Substrate Specificities of SR Proteins in Constitutive Splicing Are Determined by Their RNA Recognition Motifs and Composite Pre-mRNA Exonic Elements
Mayeda A., Screaton GR., Chandler SD., Fu X-D., Krainer AR.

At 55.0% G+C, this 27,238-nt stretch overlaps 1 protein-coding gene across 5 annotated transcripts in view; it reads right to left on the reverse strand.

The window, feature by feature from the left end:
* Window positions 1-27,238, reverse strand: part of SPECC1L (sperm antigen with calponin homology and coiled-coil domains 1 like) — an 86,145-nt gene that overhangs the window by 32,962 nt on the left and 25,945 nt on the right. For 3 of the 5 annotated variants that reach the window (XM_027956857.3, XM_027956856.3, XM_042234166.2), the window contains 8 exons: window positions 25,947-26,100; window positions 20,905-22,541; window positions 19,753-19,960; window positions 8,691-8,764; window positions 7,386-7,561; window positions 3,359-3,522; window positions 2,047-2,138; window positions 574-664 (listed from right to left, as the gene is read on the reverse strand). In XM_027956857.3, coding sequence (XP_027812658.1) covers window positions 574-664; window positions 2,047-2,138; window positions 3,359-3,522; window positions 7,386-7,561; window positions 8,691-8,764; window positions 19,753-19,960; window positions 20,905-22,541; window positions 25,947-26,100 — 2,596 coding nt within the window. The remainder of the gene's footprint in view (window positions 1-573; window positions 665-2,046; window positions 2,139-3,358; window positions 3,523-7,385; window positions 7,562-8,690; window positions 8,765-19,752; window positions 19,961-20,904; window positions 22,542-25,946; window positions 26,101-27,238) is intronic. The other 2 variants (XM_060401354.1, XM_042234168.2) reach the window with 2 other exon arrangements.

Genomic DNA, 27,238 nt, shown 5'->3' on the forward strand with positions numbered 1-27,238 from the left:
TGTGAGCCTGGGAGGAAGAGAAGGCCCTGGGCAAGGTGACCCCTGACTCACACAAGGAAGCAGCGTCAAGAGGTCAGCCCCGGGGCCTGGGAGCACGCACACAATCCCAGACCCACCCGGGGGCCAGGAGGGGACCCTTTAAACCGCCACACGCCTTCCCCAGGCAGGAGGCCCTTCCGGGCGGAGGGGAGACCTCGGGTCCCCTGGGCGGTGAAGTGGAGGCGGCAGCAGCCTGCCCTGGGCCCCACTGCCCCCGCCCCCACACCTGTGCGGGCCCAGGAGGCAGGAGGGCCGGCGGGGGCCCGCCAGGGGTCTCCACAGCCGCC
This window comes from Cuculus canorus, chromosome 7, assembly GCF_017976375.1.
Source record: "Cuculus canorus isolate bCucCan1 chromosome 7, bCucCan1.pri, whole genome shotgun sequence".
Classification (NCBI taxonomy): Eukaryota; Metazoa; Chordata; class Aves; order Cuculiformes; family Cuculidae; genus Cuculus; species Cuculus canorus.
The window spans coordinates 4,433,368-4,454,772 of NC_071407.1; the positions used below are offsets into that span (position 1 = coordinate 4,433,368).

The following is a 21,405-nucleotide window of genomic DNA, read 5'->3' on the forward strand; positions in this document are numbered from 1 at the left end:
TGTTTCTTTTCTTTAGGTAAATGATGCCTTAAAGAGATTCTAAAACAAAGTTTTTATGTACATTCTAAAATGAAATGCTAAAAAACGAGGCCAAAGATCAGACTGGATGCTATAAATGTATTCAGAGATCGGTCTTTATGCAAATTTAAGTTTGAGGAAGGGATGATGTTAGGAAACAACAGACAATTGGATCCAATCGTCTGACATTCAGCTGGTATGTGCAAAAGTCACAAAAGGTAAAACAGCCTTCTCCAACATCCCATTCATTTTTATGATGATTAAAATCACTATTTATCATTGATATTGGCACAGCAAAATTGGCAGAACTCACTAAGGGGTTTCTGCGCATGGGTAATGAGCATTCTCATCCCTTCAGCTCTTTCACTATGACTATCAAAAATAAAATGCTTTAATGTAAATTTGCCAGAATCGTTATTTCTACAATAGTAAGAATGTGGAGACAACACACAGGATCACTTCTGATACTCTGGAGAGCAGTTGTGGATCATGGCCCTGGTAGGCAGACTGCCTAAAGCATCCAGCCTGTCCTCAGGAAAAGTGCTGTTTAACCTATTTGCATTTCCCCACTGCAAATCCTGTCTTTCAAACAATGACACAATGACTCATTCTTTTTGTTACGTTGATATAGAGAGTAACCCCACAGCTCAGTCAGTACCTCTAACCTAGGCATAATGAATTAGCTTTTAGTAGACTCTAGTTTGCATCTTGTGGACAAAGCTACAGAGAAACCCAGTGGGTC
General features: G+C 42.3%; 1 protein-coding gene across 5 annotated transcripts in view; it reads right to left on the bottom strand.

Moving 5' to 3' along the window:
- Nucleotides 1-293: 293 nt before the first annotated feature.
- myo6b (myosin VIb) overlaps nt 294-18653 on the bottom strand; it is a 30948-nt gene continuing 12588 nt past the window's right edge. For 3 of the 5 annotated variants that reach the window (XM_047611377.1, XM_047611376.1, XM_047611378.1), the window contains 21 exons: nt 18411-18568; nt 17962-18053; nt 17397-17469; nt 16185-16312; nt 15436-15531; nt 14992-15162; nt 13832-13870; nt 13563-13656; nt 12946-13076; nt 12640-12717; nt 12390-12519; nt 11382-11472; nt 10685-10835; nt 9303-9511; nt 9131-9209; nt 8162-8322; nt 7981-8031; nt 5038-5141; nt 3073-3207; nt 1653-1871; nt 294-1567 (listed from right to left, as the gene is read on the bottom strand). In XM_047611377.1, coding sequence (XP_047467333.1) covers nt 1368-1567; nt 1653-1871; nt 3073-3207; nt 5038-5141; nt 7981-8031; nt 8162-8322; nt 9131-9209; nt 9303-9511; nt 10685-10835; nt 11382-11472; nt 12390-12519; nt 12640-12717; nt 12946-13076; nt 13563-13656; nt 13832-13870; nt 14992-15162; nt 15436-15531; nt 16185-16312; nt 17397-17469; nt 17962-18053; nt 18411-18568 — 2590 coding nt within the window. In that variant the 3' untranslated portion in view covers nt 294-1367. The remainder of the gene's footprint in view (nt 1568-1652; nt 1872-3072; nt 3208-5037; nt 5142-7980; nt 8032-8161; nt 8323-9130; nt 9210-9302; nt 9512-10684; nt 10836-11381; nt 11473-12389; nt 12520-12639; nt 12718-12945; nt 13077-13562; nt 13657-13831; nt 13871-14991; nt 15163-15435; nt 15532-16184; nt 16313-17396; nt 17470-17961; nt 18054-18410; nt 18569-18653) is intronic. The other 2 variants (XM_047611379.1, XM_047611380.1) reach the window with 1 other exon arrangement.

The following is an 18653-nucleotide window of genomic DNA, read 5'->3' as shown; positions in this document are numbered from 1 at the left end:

<jats:p>We report striking differences in the substrate specificities of two human SR proteins, SF2/ASF and SC35, in constitutive splicing. β-Globin pre-mRNA (exons 1 and 2) is spliced indiscriminately with either SR protein. Human immunodeficiency virus<jats:italic>tat</jats:italic>pre-mRNA (exons 2 and 3) and immunoglobulin μ-chain (IgM) pre-mRNA (exons C3 and C4) are preferentially spliced with SF2/ASF and SC35, respectively. Using in vitro splicing with mutated or chimeric derivatives of the<jats:italic>tat</jats:italic>and IgM pre-mRNAs, we defined specific combinations of segments in the downstream exons, which mediate either positive or negative effects to confer SR protein specificity. A series of recombinant chimeric proteins consisting of domains of SF2/ASF and SC35 in various combinations was used to localize<jats:italic>trans</jats:italic>-acting domains responsible for substrate specificity. The RS domains of SF2/ASF and SC35 can be exchanged without effect on substrate specificity. The RNA recognition motifs (RRMs) of SF2/ASF are active only in the context of a two-RRM structure, and RRM2 has a dominant role in substrate specificity. In contrast, the single RRM of SC35 can function alone, but its substrate specificity can be influenced by the presence of an additional RRM. The RRMs behave as modules that, when present in different combinations, can have positive, neutral, or negative effects on splicing, depending upon the specific substrate. We conclude that SR protein-specific recognition of specific positive and negative pre-mRNA exonic elements via one or more RRMs is a crucial determinant of the substrate specificity of SR proteins in constitutive splicing.</jats:p>